Underrated Ghost Stories And Mythical Creatures All Over The World: One Hundred And Tent Stop – Independence, Missouri

The dining area at Turner's Seafood
Underrated Ghost Stories And Mythical Creatures All Over The Underrated Ghost Stories And Mythical Creatures All Over The World: One Hundred And Ninth Stop – Salem World: One Hundred And Ninth Stop – Salem
May 4, 2020
Items left in Bannack, Montana
Underrated Ghost Stories And Mythical Creatures All Over The World: One Hundred And Eleventh Stop – Bannack, Montana
May 18, 2020

Underrated Ghost Stories And Mythical Creatures All Over The World: One Hundred And Tent Stop – Independence, Missouri

The walkway in front of the Harvey M. Vaile Mansion

Independence, Missouri is best known for the Truman Library & Museum and it includes many exhibits regarding the life and career of the former U.S. president. Independence is also known as the “Queen City of the Trails” since it was once a point of departure for those heading to California, Oregon, and Santa Fe.

A photo of downtown Independence, Missouri

A photo of downtown Independence, Missouri. (Link: https://www.flickr.com/photos/[email protected]/4263915342)

Other people also visit Independence, Missouri because this is where the Harvey M. Vaile Mansion is located. It is reportedly haunted and many people are drawn to it because of the stories that others have shared regarding this place.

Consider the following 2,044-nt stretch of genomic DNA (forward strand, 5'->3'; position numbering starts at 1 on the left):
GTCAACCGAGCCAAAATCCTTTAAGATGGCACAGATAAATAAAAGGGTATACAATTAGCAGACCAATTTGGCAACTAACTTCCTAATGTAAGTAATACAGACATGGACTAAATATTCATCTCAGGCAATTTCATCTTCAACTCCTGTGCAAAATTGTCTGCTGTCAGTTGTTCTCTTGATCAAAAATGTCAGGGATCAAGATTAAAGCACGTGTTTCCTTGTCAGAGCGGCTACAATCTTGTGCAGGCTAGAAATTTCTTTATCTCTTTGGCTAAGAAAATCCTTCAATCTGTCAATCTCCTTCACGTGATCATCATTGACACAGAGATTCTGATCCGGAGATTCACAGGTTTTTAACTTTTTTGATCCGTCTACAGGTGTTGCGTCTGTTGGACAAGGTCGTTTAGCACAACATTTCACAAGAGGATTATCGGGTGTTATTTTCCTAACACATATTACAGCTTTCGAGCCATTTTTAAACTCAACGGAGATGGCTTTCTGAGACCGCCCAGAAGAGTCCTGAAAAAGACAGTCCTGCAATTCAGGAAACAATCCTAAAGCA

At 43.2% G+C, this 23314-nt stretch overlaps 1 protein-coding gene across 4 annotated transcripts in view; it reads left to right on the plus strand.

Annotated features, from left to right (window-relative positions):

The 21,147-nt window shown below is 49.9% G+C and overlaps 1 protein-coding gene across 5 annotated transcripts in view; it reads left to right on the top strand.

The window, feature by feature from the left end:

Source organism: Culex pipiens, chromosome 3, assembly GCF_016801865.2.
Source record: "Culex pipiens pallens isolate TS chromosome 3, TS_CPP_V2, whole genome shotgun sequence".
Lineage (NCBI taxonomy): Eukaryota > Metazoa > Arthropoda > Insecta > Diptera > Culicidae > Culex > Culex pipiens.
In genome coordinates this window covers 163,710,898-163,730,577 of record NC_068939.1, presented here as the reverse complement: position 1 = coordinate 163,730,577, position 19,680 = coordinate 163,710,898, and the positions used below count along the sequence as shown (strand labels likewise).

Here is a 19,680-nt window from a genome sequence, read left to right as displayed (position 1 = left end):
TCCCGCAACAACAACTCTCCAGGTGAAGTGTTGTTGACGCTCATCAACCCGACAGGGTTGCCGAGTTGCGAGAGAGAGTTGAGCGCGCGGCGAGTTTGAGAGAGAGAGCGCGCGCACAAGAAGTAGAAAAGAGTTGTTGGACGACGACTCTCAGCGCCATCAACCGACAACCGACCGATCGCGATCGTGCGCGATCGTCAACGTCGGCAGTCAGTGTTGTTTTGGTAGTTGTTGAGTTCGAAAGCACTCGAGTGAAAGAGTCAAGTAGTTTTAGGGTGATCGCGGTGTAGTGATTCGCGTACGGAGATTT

A photo showing the facade of the Harvey M. Vaile Mansion

A photo showing the facade of the Harvey M. Vaile Mansion. (Link: https://www.flickr.com/photos/tc57/25115047397)

History of Harvey M. Vaile Mansion

The Harvey M. Vaile Mansion is located at the 1500 North Liberty Street. It was built in 1881 for Colonel Harvey Merrick Vaile and his wife Sophia. He was a prominent businessman and settled in Independence, Missouri in 1870. He was well-known in the area and to express his wealth, he had the Harvey M. Vaile mansion built.

A portrait of Harvey M. Vaile

A portrait of Harvey M. Vaile. (Link: https://en.wikipedia.org/wiki/Vaile_Mansion)

The total cost was $150,000 and it was one of the best examples of Second Empire architecture during that time. Accordingly, it was dubbed as “the most princely house and the most comfortable home in the entire west.” It had 31 rooms and ceilings designed by French, German and Italian artists.